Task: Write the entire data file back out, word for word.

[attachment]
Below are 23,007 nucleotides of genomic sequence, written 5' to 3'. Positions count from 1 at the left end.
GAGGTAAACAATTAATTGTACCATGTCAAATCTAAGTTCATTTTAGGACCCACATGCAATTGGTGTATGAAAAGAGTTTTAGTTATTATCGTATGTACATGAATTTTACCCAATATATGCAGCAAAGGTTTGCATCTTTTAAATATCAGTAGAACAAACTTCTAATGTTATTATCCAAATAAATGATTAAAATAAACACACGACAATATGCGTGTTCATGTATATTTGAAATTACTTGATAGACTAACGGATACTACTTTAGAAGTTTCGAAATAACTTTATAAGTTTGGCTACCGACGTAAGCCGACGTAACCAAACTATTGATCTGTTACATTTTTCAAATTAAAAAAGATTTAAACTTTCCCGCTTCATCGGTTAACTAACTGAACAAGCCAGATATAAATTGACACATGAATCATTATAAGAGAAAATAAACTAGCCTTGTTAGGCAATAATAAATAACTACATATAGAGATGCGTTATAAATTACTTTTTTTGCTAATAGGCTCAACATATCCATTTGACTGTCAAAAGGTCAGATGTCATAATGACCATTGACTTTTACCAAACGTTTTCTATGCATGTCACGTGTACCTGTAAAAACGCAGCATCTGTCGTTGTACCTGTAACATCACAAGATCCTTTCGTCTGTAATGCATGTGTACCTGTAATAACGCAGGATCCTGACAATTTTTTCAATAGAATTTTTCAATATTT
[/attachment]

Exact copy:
Below are 23,007 nucleotides of genomic sequence, written 5' to 3'. Positions count from 1 at the left end.
GAGGTAAACAATTAATTGTACCATGTCAAATCTAAGTTCATTTTAGGACCCACATGCAATTGGTGTATGAAAAGAGTTTTAGTTATTATCGTATGTACATGAATTTTACCCAATATATGCAGCAAAGGTTTGCATCTTTTAAATATCAGTAGAACAAACTTCTAATGTTATTATCCAAATAAATGATTAAAATAAACACACGACAATATGCGTGTTCATGTATATTTGAAATTACTTGATAGACTAACGGATACTACTTTAGAAGTTTCGAAATAACTTTATAAGTTTGGCTACCGACGTAAGCCGACGTAACCAAACTATTGATCTGTTACATTTTTCAAATTAAAAAAGATTTAAACTTTCCCGCTTCATCGGTTAACTAACTGAACAAGCCAGATATAAATTGACACATGAATCATTATAAGAGAAAATAAACTAGCCTTGTTAGGCAATAATAAATAACTACATATAGAGATGCGTTATAAATTACTTTTTTTGCTAATAGGCTCAACATATCCATTTGACTGTCAAAAGGTCAGATGTCATAATGACCATTGACTTTTACCAAACGTTTTCTATGCATGTCACGTGTACCTGTAAAAACGCAGCATCTGTCGTTGTACCTGTAACATCACAAGATCCTTTCGTCTGTAATGCATGTGTACCTGTAATAACGCAGGATCCTGACAATTTTTTCAATAGAATTTTTCAATATTT